The suggestion that the mother might land was only a cruel mockery. Joseph J. George, a worthy citizen of Worcester, brought the facts of the case to the attention of my son, who in turn brought them to my attention. My son had meanwhile advised that a bond be offered to the immigration authorities to save them harmless from any trouble on account of the children.

I certified these facts to the authorities and received a statement in reply that the law was peremptory, and that it required that the children be sent home; that trouble had come from making like exceptions theretofore; that the Government hospitals were full of similar cases, and the authorities must enforce the law strictly in the future.

Thereupon I addressed a telegram to the Immigration Bureau at Washington, but received an answer that nothing could be done for the children.

Then I telegraphed the facts to Senator Lodge, who went in person to the Treasury Department, but could get no more favourable reply. Senator Lodge's telegram announcing their refusal was received in Worcester Tuesday evening, and repeated to me in Boston just as I was about to deliver an address before the Catholic College there.

It was too late to do anything that night. Early Wednesday morning, the day before the children were to sail, when they were already on the ship, I sent the following dispatch to President Roosevelt :

" To the President,
"White House, Washington, D. C.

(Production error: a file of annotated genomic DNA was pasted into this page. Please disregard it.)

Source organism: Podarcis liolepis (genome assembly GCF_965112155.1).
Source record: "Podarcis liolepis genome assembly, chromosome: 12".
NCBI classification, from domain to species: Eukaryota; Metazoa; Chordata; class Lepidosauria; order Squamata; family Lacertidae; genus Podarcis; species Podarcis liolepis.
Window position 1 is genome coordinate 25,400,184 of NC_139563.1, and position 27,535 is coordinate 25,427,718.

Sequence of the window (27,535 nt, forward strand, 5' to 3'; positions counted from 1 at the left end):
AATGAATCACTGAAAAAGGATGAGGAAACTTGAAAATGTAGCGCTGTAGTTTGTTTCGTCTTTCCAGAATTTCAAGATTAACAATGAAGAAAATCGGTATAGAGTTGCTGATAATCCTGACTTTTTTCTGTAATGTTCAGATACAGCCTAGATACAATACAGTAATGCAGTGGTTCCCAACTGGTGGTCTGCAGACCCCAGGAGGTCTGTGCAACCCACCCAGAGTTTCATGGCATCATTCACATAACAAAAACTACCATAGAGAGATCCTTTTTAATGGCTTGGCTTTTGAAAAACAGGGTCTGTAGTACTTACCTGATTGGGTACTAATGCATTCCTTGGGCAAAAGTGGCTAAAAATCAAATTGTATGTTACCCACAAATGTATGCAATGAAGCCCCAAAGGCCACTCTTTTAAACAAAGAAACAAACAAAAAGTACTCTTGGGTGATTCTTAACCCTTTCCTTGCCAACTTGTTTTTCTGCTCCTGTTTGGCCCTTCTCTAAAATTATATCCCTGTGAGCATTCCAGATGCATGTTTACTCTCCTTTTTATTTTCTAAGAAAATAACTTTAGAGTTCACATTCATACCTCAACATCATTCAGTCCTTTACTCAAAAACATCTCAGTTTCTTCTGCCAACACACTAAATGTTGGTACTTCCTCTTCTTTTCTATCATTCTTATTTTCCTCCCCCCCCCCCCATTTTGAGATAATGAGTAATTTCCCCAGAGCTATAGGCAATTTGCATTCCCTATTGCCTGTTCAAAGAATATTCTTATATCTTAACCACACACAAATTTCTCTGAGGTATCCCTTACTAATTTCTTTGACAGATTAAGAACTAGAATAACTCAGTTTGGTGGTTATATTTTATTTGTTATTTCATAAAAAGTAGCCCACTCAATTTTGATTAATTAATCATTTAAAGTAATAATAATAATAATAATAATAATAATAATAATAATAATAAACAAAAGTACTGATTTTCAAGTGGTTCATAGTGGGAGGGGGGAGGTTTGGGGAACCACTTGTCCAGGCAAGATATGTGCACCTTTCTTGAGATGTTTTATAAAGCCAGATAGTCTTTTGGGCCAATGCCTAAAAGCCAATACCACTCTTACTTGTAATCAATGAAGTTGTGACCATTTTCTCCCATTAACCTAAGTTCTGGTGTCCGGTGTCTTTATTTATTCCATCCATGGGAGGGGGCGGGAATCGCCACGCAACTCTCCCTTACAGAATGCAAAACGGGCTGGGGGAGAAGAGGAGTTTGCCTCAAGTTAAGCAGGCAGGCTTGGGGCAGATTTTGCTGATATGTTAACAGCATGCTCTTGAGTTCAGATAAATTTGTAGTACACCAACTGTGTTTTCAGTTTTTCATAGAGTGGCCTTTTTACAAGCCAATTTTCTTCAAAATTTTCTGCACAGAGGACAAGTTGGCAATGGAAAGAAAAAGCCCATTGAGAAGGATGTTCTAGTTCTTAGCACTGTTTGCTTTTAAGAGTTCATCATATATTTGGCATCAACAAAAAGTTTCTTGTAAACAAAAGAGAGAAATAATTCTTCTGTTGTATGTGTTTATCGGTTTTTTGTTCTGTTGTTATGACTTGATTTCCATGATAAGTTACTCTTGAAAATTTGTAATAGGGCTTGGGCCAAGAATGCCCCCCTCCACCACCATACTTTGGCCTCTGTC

" I appeal to your clear understanding and kind and brave heart to interpose your authority to prevent an outrage which will dishonour the country and create a foul blot on the American flag. a neighbour of mine in Worcester, Mass., a Syrian by birth, made some time ago his public declaration for citizenship. He is an honest, hard-working and every way respectable man. His wife with two small children have reached New York.

" He sent out the money to pay their passage. The children contracted a disorder of the eyes on the ship. The Treasury authorities say that the mother may land but the children cannot, and they are to be sent back Thursday. ample bond has been offered and will be furnished to save the Government and everybody from injury or loss.

I do not think such a thing ought to happen under your administration, unless you personally decide that the case is without remedy. I am told the authorities say they have been too easy heretofore, and must draw the line now. That shows they admit the power to make exceptions in proper cases.

Surely, an exception should be made in case of little children of a man lawfully here, and who has duly and in good faith declared his intention to become a citizen.

The immigration law was never intended to repeal any part of the naturalization laws which provide that the minor children get all the rights of the father as to citizenship.

My son knows the friends of this man personally and that they are highly respectable and well off. If our laws require this cruelty, it is time for a revolution, and you are just the man to head it. GEORGE F. HOAR."

Half an hour from the receipt of that dispatch at the White House Wednesday forenoon, Theodore Roosevelt, President of the United States, sent a peremptory order to New York to let the children come in.

They have entirely recovered from the disorder of the eyes, which turned out not to be contagious, but only caused by the glare of the water, or the hardships of the voyage. The children are fair-haired, with blue eyes, and of great personal beauty, and would be exhibited with pride by any American mother.